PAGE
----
The Mildly Terrifying Subtext of the NYPD Shootings
The shooting deaths of two NYPD officers this past week has thrown gasoline onto the fire that has been simmering between the city’s police department and the community since Eric Garner and a wave of other police deaths sparked protests in the streets of New York City. The murders, performed execution style while the officers were sitting in a parked police cruiser, have brought the sides to a standstill amid cries that Mayor Bill de Blasio and other protesters were responsible for inciting the violent act. Though virtually all parties involved have condemned the killings, the police department and their political allies have charged that de Blasio’s reform efforts and the protests against police have inspired an atmosphere of violence that encouraged the shooting.
“We’ve had four months of propaganda starting with the President, that everybody should hate the police. I don’t care how you want to describe it, that’s what those protests are all about,” said former mayor Rudolph Giuliani during an interview with Fox News. He later went on to say that he did not blame de Blasio personally for the shootings but that de Blasio was wrong to criticize the city’s law enforcement approach and should be more or less one hundred percent supportive of all police efforts from here on out.
Perhaps the most incendiary comments have come from Patrick Lynch, who heads the largest police union in New York City. Lynch’s already infamous “blood on their hands” quote laid the blame for the shooting squarely at the feet of the de Blasio administration. The killer, Ismaaiyl Brinsley, had been arrested 19 times in 3 states, praised the protests against police and named Eric Garner and Michael Brown before he committed the acts. Investigators are currently attempting to determine whether Brinsley has any connections to the protests or attended any rallies.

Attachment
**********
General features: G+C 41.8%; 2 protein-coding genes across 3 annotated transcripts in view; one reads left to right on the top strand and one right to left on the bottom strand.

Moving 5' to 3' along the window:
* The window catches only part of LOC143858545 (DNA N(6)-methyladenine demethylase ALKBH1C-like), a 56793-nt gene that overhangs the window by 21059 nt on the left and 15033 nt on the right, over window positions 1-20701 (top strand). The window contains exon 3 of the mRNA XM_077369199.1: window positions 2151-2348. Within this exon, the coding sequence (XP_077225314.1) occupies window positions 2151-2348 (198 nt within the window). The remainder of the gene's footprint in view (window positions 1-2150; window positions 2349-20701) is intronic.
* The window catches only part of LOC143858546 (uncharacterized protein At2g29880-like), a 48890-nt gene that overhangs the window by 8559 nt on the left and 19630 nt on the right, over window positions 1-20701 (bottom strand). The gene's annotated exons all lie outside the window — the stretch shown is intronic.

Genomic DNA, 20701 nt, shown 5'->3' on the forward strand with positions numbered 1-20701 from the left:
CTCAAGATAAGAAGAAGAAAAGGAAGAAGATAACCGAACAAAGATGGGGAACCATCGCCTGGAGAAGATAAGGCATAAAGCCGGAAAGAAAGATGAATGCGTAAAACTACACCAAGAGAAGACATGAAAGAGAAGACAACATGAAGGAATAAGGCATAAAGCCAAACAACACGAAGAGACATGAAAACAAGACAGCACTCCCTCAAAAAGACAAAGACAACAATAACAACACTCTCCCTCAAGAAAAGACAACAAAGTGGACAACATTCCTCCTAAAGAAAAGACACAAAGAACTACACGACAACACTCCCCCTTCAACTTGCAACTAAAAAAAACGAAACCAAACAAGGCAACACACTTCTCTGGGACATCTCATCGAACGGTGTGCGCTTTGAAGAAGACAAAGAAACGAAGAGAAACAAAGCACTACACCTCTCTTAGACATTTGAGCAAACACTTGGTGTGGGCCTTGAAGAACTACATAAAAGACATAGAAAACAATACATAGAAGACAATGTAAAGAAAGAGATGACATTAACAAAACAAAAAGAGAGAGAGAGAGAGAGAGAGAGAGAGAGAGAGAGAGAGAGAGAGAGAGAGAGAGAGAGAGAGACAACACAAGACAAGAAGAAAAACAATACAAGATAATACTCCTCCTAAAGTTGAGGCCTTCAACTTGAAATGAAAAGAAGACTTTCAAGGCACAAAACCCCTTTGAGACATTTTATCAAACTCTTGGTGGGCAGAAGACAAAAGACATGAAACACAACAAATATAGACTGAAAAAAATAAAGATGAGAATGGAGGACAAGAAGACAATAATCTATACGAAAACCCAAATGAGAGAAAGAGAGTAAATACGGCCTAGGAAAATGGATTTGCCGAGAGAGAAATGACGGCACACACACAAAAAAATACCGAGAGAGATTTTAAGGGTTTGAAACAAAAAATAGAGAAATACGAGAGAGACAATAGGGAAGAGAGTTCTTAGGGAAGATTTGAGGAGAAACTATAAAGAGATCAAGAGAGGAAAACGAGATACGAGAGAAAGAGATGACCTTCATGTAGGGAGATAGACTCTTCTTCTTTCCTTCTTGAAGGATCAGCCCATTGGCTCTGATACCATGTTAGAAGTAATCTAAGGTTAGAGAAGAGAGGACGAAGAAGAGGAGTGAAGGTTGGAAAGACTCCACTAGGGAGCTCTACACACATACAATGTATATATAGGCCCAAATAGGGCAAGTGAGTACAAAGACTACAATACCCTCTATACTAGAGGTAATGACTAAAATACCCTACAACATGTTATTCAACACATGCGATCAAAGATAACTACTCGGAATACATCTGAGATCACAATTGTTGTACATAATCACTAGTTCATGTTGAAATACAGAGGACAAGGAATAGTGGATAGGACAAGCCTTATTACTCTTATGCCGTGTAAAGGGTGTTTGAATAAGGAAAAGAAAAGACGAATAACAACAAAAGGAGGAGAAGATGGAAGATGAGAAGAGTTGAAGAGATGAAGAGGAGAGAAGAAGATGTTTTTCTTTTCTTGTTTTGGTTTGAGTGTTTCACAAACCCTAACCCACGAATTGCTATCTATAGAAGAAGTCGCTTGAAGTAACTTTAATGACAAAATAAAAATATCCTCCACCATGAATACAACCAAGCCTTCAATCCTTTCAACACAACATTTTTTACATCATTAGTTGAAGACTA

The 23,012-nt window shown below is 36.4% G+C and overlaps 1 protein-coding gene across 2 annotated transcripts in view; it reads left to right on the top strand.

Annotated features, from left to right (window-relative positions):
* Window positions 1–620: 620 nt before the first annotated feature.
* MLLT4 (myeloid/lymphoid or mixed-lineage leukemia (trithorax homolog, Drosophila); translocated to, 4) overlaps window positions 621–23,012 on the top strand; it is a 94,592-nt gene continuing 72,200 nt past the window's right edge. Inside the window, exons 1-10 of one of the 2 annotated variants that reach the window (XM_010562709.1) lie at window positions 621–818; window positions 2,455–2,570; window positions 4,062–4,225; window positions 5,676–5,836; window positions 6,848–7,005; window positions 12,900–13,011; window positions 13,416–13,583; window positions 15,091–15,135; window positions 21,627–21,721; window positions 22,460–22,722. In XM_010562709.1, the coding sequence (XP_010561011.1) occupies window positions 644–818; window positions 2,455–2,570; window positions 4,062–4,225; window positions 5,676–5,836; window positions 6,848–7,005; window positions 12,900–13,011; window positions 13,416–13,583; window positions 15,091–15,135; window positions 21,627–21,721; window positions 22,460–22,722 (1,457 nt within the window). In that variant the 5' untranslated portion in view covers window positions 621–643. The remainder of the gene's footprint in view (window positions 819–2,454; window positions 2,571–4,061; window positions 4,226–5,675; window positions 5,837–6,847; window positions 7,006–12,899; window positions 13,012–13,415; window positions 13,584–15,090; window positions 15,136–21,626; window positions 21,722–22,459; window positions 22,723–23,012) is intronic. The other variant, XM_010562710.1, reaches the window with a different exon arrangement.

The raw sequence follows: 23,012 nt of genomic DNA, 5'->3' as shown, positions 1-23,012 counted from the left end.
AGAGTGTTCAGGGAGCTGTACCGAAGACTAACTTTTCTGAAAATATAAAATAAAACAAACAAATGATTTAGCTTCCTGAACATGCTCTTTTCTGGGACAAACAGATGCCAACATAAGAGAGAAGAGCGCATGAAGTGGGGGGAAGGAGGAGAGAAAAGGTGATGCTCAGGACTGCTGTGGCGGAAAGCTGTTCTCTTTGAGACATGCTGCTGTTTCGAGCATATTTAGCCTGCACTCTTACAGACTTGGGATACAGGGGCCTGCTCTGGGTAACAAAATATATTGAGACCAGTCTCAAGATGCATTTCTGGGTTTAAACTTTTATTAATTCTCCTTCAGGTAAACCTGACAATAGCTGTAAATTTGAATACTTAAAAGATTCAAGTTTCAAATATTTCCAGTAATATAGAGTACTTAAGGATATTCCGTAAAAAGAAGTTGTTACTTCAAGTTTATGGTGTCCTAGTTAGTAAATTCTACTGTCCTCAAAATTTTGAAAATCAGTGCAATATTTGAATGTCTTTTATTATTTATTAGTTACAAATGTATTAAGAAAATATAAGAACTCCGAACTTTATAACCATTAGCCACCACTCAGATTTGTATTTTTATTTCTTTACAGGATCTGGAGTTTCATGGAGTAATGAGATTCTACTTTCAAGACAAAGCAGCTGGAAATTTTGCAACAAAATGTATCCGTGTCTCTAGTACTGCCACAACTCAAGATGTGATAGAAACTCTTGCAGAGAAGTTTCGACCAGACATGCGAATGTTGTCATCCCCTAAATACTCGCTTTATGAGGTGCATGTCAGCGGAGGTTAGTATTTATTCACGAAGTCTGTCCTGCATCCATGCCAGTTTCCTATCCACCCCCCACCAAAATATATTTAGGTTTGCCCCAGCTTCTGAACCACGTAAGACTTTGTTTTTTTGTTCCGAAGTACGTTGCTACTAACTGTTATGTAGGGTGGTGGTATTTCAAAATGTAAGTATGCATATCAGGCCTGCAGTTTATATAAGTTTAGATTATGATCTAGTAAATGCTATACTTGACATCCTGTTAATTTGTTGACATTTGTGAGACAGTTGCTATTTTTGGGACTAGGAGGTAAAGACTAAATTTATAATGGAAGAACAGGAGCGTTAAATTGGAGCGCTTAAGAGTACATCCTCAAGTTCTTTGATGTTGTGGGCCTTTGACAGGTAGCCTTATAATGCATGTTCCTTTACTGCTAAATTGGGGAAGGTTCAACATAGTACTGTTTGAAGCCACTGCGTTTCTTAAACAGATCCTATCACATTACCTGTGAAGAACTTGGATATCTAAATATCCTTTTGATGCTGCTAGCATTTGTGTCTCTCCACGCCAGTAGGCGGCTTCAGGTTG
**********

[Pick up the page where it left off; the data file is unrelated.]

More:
Lynch has charged that de Blasio’s rhetoric and tone has cultivated a culture of disrespect and contempt for police that spurred the shooter to action. Giuliani’s comments echo that, though he did take pains to say he didn’t personally blame de Blasio for the killings. There are two important things to consider here.
First: it’s not typically wise to simply accept at face value the rationale provided by a mentally disturbed person with a violent history. This is particularly true when they suddenly kill others and then turn the gun on themselves. Brinsley had a decades-long criminal history and was estranged from family and friends. Even the NYPD chief of detectives Robert Boyce has said that the investigation discovered Brinsley had “self-despair and anger at himself and where his life was,” and was just a year away from a previous suicide attempt. Friends and family believe he was mentally ill. The morning Brinsley drove to New York to commit the killings he shot his girlfriend, which likely precipitated the entire episode. Whatever else he was, Brinsley was clearly emotionally unstable and in the grips of severe personal depression. It stretches credulity to suggest he is somehow representative of the average protestor, or that city politicians are responsible for motivating or influencing his actions.
Second: New York City, like any city, is a political world unto itself. The police unions have long played an outsized role in city politics, and their history of dissatisfaction with every form of criticism regarding police conduct is well documented. Former New York Times reporter David Firestone has detailed similar stunts and accusations from the unions targeting every mayor since the 1990’s. Mayor David Dinkins was accused of hugging drug dealers and Michael Bloomberg was threatened with police pickets at the Republican National Convention during a contract dispute. Even Giuliani, who believes anything less than full throated support for the police is tantamount to undermining the public safety, was bitterly criticized by union leaders in methods very similar to the current broadsides being lobbed at de Blasio. If you can get past the over-the-top headline, this Gawker article also provides a run-down of hyperbolic and accusatory comments leveled by Lynch since 2000. That the killings would be immediately politicized and tied to insufficient support for all police actions was regrettably predictable.